The company shall ensure, when relying on a service provider for the performance of operational functions, which are critical for the provision of continuous and satisfactory performance of the company’s activities, that it takes reasonable steps to avoid undue additional operational risk.

Outsourcing of important operational functions may not be undertaken in such a way as to impair materially the quality of its internal control and the ability of the MFSA to monitor the company’s compliance with all obligations.

Outsourcing of important operational functions may not be undertaken in a way such as to materially impair the quality of the company’s internal control, and the ability of the CSSF to control the company’s compliance with all obligations laid down in the law.

In case the company outsources important operational functions, they have to comply with the following conditions:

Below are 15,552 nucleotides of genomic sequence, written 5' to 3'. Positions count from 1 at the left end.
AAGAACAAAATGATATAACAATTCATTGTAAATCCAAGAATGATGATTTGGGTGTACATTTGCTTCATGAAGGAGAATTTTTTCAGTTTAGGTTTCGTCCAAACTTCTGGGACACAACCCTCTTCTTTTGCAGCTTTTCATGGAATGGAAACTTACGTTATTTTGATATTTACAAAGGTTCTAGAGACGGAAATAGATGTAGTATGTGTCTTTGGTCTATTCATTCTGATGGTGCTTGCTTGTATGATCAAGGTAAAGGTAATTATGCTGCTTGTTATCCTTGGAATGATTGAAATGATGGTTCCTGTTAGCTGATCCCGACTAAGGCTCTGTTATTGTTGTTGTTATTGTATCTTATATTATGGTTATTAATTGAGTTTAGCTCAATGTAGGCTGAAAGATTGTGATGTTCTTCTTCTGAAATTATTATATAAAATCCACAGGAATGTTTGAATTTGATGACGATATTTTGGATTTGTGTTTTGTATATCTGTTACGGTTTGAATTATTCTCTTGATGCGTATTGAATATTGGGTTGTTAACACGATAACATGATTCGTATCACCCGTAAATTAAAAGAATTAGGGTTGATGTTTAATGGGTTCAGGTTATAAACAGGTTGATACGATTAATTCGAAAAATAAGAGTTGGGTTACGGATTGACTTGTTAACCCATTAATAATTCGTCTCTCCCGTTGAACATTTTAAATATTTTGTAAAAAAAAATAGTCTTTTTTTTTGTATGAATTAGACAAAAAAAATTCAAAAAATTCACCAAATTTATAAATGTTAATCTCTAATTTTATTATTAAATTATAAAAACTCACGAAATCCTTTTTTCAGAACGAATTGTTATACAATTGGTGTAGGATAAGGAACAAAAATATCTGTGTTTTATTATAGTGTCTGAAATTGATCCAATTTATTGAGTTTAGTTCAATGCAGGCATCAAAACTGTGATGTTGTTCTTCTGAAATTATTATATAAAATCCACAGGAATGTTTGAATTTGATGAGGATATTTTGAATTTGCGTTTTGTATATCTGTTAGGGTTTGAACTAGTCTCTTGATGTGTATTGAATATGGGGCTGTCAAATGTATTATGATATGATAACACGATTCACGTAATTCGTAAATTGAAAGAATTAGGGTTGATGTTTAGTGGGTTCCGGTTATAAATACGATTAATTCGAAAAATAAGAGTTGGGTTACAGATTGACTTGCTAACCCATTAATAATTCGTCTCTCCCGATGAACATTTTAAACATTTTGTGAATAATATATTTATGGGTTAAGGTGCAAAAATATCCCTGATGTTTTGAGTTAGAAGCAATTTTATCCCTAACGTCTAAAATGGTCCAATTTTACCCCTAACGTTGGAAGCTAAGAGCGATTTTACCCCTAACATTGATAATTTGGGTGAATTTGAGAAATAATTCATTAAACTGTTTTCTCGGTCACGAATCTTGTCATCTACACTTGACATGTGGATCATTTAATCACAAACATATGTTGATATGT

(i)         the outsourcing must not result in a delegation by the senior management of the company of its responsibilities;

 

(ii)         neither the relationship of the company with its users, nor the obligations of the company towards its users shall be altered;

 

(iii)        the conditions with which the company has to comply in order to be authorised and to remain so in accordance with this chapter shall not be undermined; and

(iv)        none of the other conditions subject to which the company’s authorisation was granted shall be removed or modified.

Application Fee EUR 3,500 EUR 10,000
Annual Fee EUR 2,500 – EUR 50,000 calculated as an equivalent to the percentage of the total items in balance sheet.

 

EUR 20,000
Running Costs The running costs in Malta are cheaper than in Luxembourg and this also includes costs with regards to the workforce and employment of personnel in Malta.

 

The running costs in Luxembourg are higher than in Malta.

 

 

celaine vella

Author:

Celaine Vella

Regulatory advice in corporate, banking, trust and finance regulatory matters.

 

 

 

 

Footnote Reference:

[1] Electronic Money Institution definition in accordance with the FIA